At least Megs was admitted into hospital immediately for further tests and medicated so that we could start seeing some relief for her.  It has been an absolute roller coaster ride ever since but I cannot be prouder of my little sproglet.  She has faced everything head on with guts and determination.  From chemotherapy, major surgery, the list goes on … The doctors and nurses know her by her cheerfulness and something pink as she literally does brighten up a room.

She used to have plasmapheresis and asked for day passes to go shopping or when she was at school, to go to be allowed to matric balls – nothing was going to stand in her way!  She was discharged the day before her 21st birthday after having had heavy doses of chemo, was lying on the couch, feeling dreadful, but pulled herself together as Jane Linley from East Coast Radio had organised The Big Favour for her, so we went to the Sharks match in a stretch limo and then onto Suncoast Casino for a Black and Bling party.

Megs always looks on the bright side and so facing her operation where they were going to remove her thymus gland, I stayed over with her the night before as I didn’t want her to be anxious… we watched America’s Next Top Model and so she decided to model the surgical underwear they provide, to make light of the situation – and is now quite proud of her “cleavage implant” she has from where they cut her ribs.

I have never come across someone who is as positive and makes as little fuss as this little angel.  She frequently can’t swallow and has to toss her head to help the food go down. Speaking is an effort, so has to rest her head so her body focuses on less muscles, yet she oozes love and positivity.  People don’t understand and frequently say hurtful things such as “at least you don’t have cancer” or “you’re so miserable and never join in conversations.” My heart breaks for her as she needs drugs to survive every single day. Breathing can be an effort. Her own body is attacking itself. There is no cure. She relies on hope. Hope for the future that there will be a breakthrough. I want to wrap her in cottonwool and protect her. I want to preserve her positivity and shower it over everybody. I want people to understand and give her a break. I want people to live a day in her shoes. I want people to be patient. I want people to be kind and loving. I want people to feel free to ask if they don’t understand but don’t judge – just because she looks beautiful doesn’t mean there isn’t a war going on inside and she’s struggling. So don’t hurt her emotionally as well – she’s dealing with enough!  She’s been coping for 13 years and it’s not getting easier. I have the greatest respect for her – I would be worn out by now, but she’s going strong and trying to raise awareness and still keeping her chin up!  She is truly remarkable and I have the utmost respect for her – my little source of inspiration.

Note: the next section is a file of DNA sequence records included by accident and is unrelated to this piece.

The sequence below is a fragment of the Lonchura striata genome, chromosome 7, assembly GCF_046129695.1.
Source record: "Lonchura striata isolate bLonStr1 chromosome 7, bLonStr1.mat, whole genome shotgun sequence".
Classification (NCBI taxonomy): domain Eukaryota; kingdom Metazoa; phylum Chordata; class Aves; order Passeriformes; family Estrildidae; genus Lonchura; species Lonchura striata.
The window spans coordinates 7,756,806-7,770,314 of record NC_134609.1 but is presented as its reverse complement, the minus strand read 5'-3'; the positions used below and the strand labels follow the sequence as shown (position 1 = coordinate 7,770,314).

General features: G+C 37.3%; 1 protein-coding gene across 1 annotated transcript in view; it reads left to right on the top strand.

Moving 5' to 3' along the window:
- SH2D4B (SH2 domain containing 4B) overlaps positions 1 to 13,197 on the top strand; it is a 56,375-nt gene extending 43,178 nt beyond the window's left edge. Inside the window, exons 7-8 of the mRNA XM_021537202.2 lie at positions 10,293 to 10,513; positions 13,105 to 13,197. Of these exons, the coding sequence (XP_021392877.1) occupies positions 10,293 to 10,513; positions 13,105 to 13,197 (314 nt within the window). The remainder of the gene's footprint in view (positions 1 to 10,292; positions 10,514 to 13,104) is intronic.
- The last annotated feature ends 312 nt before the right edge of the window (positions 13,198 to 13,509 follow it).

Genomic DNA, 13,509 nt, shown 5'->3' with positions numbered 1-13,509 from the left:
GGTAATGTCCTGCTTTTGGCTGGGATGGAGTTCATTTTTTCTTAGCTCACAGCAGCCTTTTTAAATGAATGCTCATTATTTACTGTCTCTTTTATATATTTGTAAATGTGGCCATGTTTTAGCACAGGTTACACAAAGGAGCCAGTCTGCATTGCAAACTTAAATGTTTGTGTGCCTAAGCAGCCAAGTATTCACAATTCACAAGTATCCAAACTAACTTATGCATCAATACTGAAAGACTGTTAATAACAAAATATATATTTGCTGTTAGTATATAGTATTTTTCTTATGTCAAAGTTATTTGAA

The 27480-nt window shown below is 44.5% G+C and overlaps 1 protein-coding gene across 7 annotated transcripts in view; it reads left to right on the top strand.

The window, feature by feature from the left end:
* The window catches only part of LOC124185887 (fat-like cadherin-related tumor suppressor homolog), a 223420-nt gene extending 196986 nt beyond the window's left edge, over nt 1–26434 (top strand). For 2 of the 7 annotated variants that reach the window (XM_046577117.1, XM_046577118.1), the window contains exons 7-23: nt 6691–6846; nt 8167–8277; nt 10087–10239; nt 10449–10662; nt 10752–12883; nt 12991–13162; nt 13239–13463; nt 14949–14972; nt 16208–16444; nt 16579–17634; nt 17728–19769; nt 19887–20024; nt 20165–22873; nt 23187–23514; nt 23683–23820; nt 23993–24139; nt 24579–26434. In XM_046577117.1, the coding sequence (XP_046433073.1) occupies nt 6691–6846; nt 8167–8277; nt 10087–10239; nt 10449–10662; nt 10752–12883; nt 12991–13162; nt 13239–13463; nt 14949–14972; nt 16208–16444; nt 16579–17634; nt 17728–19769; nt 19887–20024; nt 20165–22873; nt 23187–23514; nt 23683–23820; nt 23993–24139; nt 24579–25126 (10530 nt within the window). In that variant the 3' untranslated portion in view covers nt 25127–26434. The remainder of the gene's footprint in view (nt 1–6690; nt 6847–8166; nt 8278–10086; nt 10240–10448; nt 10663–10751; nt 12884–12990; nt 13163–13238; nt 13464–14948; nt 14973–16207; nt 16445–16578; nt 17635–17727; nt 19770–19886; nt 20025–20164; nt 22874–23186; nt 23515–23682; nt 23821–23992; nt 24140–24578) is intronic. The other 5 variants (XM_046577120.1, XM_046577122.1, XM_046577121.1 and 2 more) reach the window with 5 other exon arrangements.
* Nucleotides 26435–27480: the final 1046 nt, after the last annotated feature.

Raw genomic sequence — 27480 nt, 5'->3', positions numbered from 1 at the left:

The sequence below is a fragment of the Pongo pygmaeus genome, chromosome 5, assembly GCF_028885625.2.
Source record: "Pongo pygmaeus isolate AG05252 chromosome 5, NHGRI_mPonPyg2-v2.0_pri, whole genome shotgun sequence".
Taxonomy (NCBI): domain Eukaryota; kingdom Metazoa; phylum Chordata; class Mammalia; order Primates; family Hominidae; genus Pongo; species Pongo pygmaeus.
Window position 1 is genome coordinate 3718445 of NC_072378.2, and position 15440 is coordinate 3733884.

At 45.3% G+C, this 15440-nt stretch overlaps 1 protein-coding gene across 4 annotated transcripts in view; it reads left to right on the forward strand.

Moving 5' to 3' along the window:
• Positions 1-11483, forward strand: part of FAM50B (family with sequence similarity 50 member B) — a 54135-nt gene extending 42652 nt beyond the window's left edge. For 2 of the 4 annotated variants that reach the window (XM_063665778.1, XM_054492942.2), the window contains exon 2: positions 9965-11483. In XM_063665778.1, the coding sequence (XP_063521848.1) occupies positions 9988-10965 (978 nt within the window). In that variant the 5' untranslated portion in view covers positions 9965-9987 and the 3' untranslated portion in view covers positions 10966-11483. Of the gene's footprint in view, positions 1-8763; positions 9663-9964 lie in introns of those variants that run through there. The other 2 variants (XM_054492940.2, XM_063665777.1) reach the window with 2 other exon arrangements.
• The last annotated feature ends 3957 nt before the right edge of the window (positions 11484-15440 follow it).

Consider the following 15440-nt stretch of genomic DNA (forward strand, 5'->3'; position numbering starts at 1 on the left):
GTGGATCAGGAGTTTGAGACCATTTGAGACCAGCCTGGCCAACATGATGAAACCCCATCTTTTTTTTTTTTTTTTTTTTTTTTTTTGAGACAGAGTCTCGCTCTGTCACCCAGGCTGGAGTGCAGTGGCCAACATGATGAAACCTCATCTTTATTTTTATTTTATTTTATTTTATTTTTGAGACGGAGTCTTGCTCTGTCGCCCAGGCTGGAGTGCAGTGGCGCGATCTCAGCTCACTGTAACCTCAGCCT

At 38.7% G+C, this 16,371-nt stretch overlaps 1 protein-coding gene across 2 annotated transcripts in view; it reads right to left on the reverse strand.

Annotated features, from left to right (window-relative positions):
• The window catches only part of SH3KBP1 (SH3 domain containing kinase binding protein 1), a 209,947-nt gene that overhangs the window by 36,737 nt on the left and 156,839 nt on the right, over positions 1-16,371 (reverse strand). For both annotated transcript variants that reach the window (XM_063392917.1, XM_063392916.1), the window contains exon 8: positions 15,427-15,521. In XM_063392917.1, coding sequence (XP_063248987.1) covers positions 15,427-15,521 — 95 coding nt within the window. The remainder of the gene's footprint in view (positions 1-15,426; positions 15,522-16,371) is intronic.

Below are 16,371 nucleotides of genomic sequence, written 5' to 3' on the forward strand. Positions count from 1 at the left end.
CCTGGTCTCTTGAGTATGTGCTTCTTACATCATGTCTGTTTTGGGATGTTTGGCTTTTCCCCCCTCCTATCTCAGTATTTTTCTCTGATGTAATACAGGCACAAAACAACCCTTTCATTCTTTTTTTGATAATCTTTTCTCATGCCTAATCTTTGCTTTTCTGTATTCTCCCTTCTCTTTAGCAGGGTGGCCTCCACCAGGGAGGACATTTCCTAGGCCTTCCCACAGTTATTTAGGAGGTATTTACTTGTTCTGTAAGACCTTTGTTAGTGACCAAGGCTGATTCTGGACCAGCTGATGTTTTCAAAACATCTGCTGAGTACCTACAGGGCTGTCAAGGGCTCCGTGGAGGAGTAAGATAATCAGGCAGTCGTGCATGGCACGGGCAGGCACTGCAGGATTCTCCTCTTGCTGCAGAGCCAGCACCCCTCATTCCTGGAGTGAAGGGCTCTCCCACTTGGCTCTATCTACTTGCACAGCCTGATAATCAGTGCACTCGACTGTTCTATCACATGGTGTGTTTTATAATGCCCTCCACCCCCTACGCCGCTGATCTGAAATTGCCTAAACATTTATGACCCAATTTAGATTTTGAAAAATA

Monday, 4 July 2016

The ugly face of MG

It has been a rough couple of months & we have been trying so hard to keep our heads up & put on a smile, but today I am broken.  The straw broke the camel’s back & the tears continue to flow with no way to stop them.

In April I was re-admitted into hospital for my usual plasmapheresis.  I was really not well, & my doctor admitted she hadn’t seen me this bad since my initial diagnosis.  I was unable to talk, swallow & even get out of bed on my own.  The anaesthetist said he would prefer to put me under when inserting my pipes due to the pain, but because I was so bad we could not take a chance with that.  I couldn’t even swallow my spit & really felt miserable.

I was truly blessed to have special visitors every single day of my hospital stay, & constant messages from some wonderful people.  Let me tell you, it doesn’t matter how often you get admitted to hospital, it is never fun.  It is not something I look forward to or enjoy, & receiving that little whatsapp or even a facebook message can change my day completely.  So thank you to everyone that took that time out of their day to contact me & make me smile.

I was discharged after 6 days in hospital & went straight home.  I was feeling amazing & again was blown away by the difference that the plex made to me.  I loved feeling normal & able to do things that a girl my age should be able to do without the huge effort.

Alas, 3 days after being discharged I was already starting to slur my words & battling to swallow.  Within a week & a half I was back to where I was before I was admitted.  I battle to bath myself, dress myself (doing up buttons is really tricky when your hands don’t want to co-operate) & at times even cut my food.  I am exhausted every single moment of the day.